Defining and capturing information on the beneficial ownership of investment funds

  • Publication date: 28 March 2024
  • Authors: Ramandeep Kaur Chhina, Alanna Markle

Policy considerations

This section provides some summary considerations for policymakers and agencies implementing BO disclosure on how investment funds should be treated within BOT regimes. The following measures are recommended in alignment with the Open Ownership Principles for effective implementation of beneficial ownership disclosure. [85] However, further research into this complicated area of BOT reform is still needed. For instance, the relationship between effective BO disclosure for investment funds and PLCs, and the risks and regulations associated with less formalised investment structures such as rotating savings and credit associations, should be better understood.

Definition and thresholds for beneficial ownership of investment funds

The beneficial owners of an investment fund can include any individual (i.e. natural person) who ultimately owns, controls, or benefits from it. A jurisdiction may create a specific definition and disclosure procedure for investment funds, as has been done in Ireland, though it is recommended that this information be accessible via a central BO register. If not, the definition of either the beneficial ownership of legal entities or arrangements can be applied depending upon the legal form of an investment fund, whilst ensuring that all beneficial owners are accurately identified and disclosed to the BO register. In either case, a harmonised definition should exist across legislation to, for example, prevent false-positives when banks use information from a BO register alongside BOI they collect under AML obligations to perform discrepancy reporting. [86]

In the case of investment funds arranged as legal entities, the following key considerations apply:

a) Explicitly including the concept of deriving economic benefit in the legal definition of beneficial ownership of entities to ensure individuals with substantial financial interests in a fund are captured regardless of their level of control.

b) Allowing for the reporting of senior managing officials as beneficial owners of an investment fund to a central register when they exercise control over the fund, and requiring information about fund managers to be captured in most or all cases. However, this should be supplementary to, not reported in place of, complete information on beneficial owners.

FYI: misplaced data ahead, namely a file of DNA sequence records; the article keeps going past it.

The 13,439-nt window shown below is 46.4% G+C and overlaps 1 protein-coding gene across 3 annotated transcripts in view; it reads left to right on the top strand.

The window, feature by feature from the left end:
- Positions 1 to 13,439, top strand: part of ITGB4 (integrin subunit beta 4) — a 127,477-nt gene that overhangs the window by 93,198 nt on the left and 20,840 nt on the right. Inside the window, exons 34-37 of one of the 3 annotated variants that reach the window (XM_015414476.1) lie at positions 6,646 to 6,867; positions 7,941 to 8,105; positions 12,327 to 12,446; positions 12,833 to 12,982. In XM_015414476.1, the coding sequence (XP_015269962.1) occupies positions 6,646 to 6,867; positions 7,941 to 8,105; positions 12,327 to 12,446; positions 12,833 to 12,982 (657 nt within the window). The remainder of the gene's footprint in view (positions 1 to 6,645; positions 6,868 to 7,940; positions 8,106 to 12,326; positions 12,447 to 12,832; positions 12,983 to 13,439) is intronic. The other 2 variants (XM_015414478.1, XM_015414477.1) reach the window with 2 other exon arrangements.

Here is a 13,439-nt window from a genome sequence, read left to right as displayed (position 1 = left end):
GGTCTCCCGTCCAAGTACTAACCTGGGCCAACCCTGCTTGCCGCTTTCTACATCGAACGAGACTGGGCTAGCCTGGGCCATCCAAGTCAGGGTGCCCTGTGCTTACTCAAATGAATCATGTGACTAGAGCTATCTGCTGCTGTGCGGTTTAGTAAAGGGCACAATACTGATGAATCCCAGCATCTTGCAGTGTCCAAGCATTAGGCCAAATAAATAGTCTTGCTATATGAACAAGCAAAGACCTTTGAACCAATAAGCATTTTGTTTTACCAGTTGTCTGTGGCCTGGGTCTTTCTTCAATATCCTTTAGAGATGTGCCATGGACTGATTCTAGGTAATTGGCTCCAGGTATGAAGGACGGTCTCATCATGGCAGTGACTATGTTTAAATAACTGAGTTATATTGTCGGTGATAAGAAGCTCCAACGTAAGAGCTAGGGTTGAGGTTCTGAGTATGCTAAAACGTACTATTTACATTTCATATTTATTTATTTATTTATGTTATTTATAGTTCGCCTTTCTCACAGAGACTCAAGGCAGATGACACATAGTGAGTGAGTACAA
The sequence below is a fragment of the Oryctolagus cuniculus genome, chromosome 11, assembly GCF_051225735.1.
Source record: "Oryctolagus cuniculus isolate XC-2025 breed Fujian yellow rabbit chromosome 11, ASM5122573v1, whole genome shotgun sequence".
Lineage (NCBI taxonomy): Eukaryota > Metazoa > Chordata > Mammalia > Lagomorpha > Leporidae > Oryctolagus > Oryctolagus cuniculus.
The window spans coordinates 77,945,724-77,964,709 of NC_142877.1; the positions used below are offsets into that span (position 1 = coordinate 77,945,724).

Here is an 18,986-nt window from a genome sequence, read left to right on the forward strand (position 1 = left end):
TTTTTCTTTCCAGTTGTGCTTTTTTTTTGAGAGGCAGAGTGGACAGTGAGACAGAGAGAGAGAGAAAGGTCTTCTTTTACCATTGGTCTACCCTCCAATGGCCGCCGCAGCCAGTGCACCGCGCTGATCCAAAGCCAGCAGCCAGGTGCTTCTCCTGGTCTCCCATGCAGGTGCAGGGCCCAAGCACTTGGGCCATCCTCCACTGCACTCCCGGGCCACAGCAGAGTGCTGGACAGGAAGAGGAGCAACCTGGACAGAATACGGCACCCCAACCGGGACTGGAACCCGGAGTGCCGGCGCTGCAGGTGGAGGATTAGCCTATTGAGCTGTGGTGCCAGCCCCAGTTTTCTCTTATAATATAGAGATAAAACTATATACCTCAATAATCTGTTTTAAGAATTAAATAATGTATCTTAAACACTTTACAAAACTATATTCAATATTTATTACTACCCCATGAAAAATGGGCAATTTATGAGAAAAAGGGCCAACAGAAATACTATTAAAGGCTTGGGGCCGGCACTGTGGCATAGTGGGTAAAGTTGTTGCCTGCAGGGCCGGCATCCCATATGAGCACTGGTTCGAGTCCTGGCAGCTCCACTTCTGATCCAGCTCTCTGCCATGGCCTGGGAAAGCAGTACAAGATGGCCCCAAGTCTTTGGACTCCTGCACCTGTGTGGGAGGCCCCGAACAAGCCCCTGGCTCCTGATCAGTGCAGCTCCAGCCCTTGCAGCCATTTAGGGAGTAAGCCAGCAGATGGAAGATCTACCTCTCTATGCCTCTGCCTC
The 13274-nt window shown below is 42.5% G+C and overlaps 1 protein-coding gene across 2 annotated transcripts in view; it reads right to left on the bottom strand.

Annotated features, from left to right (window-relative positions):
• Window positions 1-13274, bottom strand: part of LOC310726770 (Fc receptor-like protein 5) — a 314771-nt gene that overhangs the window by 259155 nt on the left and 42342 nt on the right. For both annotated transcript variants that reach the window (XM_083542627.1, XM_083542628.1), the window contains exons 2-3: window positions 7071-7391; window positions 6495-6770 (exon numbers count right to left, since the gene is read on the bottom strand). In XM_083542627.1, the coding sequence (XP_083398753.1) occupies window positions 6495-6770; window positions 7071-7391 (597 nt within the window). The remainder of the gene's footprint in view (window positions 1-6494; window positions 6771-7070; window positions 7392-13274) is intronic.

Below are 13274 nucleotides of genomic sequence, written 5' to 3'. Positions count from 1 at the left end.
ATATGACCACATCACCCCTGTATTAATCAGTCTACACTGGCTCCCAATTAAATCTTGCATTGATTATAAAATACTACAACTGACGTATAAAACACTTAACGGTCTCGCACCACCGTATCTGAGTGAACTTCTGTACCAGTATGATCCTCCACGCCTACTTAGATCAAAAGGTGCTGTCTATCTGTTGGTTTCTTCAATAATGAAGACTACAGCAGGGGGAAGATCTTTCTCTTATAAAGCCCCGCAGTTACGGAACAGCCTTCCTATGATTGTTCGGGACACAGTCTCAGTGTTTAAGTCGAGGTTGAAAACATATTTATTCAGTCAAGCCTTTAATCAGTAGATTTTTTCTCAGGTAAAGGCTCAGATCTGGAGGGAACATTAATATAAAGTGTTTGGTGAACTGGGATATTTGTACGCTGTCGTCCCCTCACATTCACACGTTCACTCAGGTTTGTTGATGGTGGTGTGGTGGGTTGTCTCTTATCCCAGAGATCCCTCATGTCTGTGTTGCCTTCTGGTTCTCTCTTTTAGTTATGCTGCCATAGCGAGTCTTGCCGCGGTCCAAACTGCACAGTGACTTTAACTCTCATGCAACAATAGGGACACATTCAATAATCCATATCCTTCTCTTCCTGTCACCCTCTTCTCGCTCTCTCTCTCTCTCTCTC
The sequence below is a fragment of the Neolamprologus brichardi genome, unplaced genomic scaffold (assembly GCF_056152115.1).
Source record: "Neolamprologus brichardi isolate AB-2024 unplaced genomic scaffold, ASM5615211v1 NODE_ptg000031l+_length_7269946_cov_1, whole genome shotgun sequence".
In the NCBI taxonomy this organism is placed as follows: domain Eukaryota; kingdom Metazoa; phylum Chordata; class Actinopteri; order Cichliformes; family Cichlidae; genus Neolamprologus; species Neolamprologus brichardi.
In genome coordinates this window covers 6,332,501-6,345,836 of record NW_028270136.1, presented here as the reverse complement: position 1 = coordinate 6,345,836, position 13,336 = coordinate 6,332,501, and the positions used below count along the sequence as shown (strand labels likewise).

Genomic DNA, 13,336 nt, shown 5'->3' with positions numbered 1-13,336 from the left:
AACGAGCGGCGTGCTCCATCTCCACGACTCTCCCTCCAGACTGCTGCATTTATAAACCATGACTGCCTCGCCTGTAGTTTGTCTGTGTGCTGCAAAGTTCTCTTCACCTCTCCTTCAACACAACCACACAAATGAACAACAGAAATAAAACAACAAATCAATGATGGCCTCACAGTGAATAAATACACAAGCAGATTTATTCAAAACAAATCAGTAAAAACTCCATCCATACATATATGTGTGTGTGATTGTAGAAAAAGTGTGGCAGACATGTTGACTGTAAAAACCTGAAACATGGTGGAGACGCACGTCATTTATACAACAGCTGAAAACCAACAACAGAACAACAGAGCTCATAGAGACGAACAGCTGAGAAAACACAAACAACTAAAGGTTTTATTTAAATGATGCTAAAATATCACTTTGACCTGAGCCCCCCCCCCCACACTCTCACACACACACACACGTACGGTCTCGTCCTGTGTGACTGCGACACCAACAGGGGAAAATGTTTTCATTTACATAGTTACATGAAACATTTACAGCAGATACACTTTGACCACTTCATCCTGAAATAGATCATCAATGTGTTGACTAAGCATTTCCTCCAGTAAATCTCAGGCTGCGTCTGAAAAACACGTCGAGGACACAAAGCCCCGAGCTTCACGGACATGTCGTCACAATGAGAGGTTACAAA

c) If a manager is officially licensed and registered with another body, a reference to the location of this information may be adequate in a BO register rather than a full disclosure.

In the case of investment funds that are legal arrangements, all natural persons who are parties to the arrangement can be beneficial owners, e.g. settlors, trustees, protectors, beneficiaries or class of beneficiaries, and natural persons exercising effective control, including the fund manager. Where a legal entity is party to the arrangement, identifying its ultimate beneficial owners should form part of a fund’s BO disclosure.

For both entities and arrangements, any thresholds that are used to determine ownership or benefit in the case of investment funds should be lowered, for example to 5%. Due to their nature and operation, higher thresholds, such as 25% or more, are likely to result in no one being identified and reported as a beneficial owner, including those who may derive substantial economic benefit. Differential or absolute thresholds based on factors such as risk and turnover could also be considered.

Coverage of the beneficial ownership transparency regime and the granting of exemptions to investment funds

Blanket exemptions should not be applied to investment funds, due to the documented risk of their misuse. Moreover, an exemption should not be granted unless reasonable, given an assessment of the sufficiency and effectiveness of existing disclosure and transparency requirements for investment funds, according to a jurisdiction’s policy aims. To ensure the comprehensive coverage of all corporate vehicles that can serve as a legal form for investment funds, and any parties to these funds, countries may implement the following to enhance their BOT regime:

  • covering all categories of corporate vehicles, including investment funds, regardless of their legal form, that facilitate the ownership and control of assets within the BO disclosure requirements, unless reasonably exempt;
  • if any exemptions are to be granted, justifying them against policy aims, and reassessing them on an ongoing basis; and
  • considering relative levels of risk between types of investment funds in creating disclosure requirements, with a particular emphasis on ensuring BO disclosure for private funds. However, the potential displacement of risk from corporate vehicles that are obliged to disclose beneficial ownership to those that are not should also be considered.

When a third party is carrying out oversight of investment funds outside a BO register and publishes relevant information on ownership, control, and benefit, such as a stock exchange, this can serve as a reasonable basis for exemption. Linking to such information should be an essential component of justifying the basis for the exemption. When granting exemption, it is also important to evaluate any challenges that may exist in obtaining the BOI. These challenges could arise from the format or structure of the data or from any limitations on access to the information.

Information to be collected from investment funds